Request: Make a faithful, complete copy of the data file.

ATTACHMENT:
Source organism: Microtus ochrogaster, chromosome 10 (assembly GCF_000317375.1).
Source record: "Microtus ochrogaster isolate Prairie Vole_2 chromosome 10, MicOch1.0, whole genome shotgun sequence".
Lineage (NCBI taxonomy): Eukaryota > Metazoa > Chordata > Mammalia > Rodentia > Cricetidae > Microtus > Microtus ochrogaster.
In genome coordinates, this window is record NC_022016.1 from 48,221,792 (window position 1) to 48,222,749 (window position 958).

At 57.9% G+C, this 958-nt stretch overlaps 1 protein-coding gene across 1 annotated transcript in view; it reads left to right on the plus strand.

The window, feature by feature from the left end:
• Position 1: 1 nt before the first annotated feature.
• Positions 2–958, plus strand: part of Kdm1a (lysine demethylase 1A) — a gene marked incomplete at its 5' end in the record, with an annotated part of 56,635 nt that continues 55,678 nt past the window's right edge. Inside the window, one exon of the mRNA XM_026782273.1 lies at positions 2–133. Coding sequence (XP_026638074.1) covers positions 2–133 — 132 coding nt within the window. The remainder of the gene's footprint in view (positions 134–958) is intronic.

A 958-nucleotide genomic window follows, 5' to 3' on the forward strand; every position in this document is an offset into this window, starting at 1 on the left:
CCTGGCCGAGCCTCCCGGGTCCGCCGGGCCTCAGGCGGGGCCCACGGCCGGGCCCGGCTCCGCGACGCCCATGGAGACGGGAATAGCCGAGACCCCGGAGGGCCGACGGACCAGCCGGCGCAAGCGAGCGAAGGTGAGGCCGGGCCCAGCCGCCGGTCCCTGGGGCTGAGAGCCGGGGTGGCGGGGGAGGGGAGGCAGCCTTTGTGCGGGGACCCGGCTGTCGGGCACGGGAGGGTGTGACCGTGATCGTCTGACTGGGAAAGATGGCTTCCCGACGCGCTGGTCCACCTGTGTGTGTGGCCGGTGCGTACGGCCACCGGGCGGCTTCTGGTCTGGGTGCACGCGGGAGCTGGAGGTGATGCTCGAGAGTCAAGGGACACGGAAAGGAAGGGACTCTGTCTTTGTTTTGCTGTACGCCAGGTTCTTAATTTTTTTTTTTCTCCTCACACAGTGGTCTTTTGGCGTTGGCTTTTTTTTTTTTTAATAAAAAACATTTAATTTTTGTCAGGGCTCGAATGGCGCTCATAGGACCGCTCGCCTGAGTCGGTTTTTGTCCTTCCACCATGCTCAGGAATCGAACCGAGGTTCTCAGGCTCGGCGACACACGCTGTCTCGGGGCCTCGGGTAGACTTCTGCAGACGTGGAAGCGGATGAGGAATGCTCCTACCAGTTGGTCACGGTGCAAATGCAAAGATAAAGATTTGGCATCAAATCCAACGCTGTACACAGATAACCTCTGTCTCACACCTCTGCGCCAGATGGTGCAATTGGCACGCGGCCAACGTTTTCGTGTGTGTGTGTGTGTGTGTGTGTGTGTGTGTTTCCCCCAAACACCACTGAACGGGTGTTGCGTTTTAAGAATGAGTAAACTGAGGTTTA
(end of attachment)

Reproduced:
Source organism: Microtus ochrogaster, chromosome 10 (assembly GCF_000317375.1).
Source record: "Microtus ochrogaster isolate Prairie Vole_2 chromosome 10, MicOch1.0, whole genome shotgun sequence".
Lineage (NCBI taxonomy): Eukaryota > Metazoa > Chordata > Mammalia > Rodentia > Cricetidae > Microtus > Microtus ochrogaster.
In genome coordinates, this window is record NC_022016.1 from 48,221,792 (window position 1) to 48,222,749 (window position 958).

At 57.9% G+C, this 958-nt stretch overlaps 1 protein-coding gene across 1 annotated transcript in view; it reads left to right on the plus strand.

The window, feature by feature from the left end:
• Position 1: 1 nt before the first annotated feature.
• Positions 2–958, plus strand: part of Kdm1a (lysine demethylase 1A) — a gene marked incomplete at its 5' end in the record, with an annotated part of 56,635 nt that continues 55,678 nt past the window's right edge. Inside the window, one exon of the mRNA XM_026782273.1 lies at positions 2–133. Coding sequence (XP_026638074.1) covers positions 2–133 — 132 coding nt within the window. The remainder of the gene's footprint in view (positions 134–958) is intronic.

A 958-nucleotide genomic window follows, 5' to 3' on the forward strand; every position in this document is an offset into this window, starting at 1 on the left:
CCTGGCCGAGCCTCCCGGGTCCGCCGGGCCTCAGGCGGGGCCCACGGCCGGGCCCGGCTCCGCGACGCCCATGGAGACGGGAATAGCCGAGACCCCGGAGGGCCGACGGACCAGCCGGCGCAAGCGAGCGAAGGTGAGGCCGGGCCCAGCCGCCGGTCCCTGGGGCTGAGAGCCGGGGTGGCGGGGGAGGGGAGGCAGCCTTTGTGCGGGGACCCGGCTGTCGGGCACGGGAGGGTGTGACCGTGATCGTCTGACTGGGAAAGATGGCTTCCCGACGCGCTGGTCCACCTGTGTGTGTGGCCGGTGCGTACGGCCACCGGGCGGCTTCTGGTCTGGGTGCACGCGGGAGCTGGAGGTGATGCTCGAGAGTCAAGGGACACGGAAAGGAAGGGACTCTGTCTTTGTTTTGCTGTACGCCAGGTTCTTAATTTTTTTTTTTCTCCTCACACAGTGGTCTTTTGGCGTTGGCTTTTTTTTTTTTTAATAAAAAACATTTAATTTTTGTCAGGGCTCGAATGGCGCTCATAGGACCGCTCGCCTGAGTCGGTTTTTGTCCTTCCACCATGCTCAGGAATCGAACCGAGGTTCTCAGGCTCGGCGACACACGCTGTCTCGGGGCCTCGGGTAGACTTCTGCAGACGTGGAAGCGGATGAGGAATGCTCCTACCAGTTGGTCACGGTGCAAATGCAAAGATAAAGATTTGGCATCAAATCCAACGCTGTACACAGATAACCTCTGTCTCACACCTCTGCGCCAGATGGTGCAATTGGCACGCGGCCAACGTTTTCGTGTGTGTGTGTGTGTGTGTGTGTGTGTGTGTTTCCCCCAAACACCACTGAACGGGTGTTGCGTTTTAAGAATGAGTAAACTGAGGTTTA